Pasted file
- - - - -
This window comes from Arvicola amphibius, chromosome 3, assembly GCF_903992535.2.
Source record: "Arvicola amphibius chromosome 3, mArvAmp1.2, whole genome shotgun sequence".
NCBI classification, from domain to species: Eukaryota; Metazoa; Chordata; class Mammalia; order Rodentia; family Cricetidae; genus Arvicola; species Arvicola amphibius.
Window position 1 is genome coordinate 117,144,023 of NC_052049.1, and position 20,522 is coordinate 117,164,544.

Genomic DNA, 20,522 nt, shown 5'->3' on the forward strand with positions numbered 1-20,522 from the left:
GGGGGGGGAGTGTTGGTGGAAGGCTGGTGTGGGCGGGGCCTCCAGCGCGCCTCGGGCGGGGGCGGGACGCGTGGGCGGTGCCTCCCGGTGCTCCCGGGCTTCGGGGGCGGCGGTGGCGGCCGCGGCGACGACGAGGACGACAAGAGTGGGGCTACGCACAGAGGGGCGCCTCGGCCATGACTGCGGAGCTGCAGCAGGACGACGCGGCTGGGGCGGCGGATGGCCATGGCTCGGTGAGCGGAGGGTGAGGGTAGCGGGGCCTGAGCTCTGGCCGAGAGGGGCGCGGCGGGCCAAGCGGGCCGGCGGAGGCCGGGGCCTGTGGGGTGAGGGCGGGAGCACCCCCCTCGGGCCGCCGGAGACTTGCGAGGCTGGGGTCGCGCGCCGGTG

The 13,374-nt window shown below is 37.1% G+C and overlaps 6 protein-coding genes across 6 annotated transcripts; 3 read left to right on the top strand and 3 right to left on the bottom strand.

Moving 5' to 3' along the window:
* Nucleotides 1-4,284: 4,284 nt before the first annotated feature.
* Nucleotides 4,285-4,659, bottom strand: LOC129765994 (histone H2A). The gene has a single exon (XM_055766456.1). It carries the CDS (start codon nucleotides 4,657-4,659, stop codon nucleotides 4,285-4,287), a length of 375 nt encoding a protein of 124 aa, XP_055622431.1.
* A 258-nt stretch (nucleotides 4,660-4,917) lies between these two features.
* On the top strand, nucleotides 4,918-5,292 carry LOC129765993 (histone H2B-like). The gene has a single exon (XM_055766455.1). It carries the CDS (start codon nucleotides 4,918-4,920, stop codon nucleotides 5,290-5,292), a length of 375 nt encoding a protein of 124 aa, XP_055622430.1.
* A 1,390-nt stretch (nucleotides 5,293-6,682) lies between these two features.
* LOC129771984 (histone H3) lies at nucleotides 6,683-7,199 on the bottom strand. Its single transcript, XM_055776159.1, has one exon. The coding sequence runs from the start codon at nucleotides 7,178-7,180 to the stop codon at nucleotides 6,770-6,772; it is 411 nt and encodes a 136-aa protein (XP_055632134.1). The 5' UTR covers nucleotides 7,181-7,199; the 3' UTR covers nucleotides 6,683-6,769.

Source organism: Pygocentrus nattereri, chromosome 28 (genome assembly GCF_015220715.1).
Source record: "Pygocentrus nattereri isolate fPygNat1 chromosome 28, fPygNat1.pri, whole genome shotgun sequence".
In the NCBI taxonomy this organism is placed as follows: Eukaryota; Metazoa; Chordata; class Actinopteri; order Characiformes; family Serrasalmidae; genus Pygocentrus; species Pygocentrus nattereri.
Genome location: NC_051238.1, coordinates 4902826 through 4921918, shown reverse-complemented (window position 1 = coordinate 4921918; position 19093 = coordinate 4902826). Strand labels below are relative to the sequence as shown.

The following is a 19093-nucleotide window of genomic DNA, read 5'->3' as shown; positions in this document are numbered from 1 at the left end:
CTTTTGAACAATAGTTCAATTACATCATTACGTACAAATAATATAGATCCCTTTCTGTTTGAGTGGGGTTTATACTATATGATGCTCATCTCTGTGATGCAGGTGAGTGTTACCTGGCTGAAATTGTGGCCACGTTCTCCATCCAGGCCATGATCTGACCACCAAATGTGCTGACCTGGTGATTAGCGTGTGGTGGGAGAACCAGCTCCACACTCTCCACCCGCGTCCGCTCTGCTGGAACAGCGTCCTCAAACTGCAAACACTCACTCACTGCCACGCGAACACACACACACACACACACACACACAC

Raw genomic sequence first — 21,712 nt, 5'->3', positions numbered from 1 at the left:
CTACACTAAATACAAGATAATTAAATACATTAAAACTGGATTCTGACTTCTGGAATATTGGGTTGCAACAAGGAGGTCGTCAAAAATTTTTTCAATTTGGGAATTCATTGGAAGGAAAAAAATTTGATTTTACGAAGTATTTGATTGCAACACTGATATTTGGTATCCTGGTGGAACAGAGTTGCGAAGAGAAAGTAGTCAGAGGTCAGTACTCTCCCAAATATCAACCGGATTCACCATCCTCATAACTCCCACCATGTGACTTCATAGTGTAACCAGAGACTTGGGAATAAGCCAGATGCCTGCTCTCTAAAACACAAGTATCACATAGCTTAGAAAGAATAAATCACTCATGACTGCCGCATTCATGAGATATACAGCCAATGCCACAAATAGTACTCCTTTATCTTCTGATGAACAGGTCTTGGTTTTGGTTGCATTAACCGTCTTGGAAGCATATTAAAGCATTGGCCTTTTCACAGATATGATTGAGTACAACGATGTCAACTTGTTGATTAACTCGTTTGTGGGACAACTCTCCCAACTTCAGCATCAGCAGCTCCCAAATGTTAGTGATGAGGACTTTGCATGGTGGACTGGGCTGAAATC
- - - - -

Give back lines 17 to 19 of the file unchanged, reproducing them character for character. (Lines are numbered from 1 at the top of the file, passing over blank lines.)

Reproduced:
In the NCBI taxonomy this organism is placed as follows: Eukaryota; Metazoa; Chordata; class Actinopteri; order Characiformes; family Serrasalmidae; genus Pygocentrus; species Pygocentrus nattereri.
Genome location: NC_051238.1, coordinates 4902826 through 4921918, shown reverse-complemented (window position 1 = coordinate 4921918; position 19093 = coordinate 4902826). Strand labels below are relative to the sequence as shown.

The following is a 19093-nucleotide window of genomic DNA, read 5'->3' as shown; positions in this document are numbered from 1 at the left end: